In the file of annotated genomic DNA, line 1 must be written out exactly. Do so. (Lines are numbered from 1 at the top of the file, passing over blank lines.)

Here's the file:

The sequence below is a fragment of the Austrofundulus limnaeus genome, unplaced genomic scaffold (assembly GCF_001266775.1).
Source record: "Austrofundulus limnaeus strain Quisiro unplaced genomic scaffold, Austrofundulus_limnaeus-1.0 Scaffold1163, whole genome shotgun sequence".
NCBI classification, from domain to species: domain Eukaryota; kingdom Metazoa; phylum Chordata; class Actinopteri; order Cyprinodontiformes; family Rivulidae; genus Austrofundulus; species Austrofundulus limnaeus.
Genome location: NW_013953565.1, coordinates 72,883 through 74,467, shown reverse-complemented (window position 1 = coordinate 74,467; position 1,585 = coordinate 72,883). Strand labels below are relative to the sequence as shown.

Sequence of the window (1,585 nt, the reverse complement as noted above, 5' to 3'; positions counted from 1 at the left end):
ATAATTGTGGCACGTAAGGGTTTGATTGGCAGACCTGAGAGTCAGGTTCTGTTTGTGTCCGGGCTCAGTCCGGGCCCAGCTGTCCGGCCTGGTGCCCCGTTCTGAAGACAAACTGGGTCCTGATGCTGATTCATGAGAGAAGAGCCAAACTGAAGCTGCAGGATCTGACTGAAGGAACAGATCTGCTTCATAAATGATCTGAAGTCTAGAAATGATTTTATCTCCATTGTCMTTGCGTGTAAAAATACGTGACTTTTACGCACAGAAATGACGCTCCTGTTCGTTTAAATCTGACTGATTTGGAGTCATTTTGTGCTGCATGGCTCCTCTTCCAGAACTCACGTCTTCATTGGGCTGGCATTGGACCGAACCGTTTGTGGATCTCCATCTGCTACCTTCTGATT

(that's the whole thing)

The sequence below is a fragment of the Austrofundulus limnaeus genome, unplaced genomic scaffold (assembly GCF_001266775.1).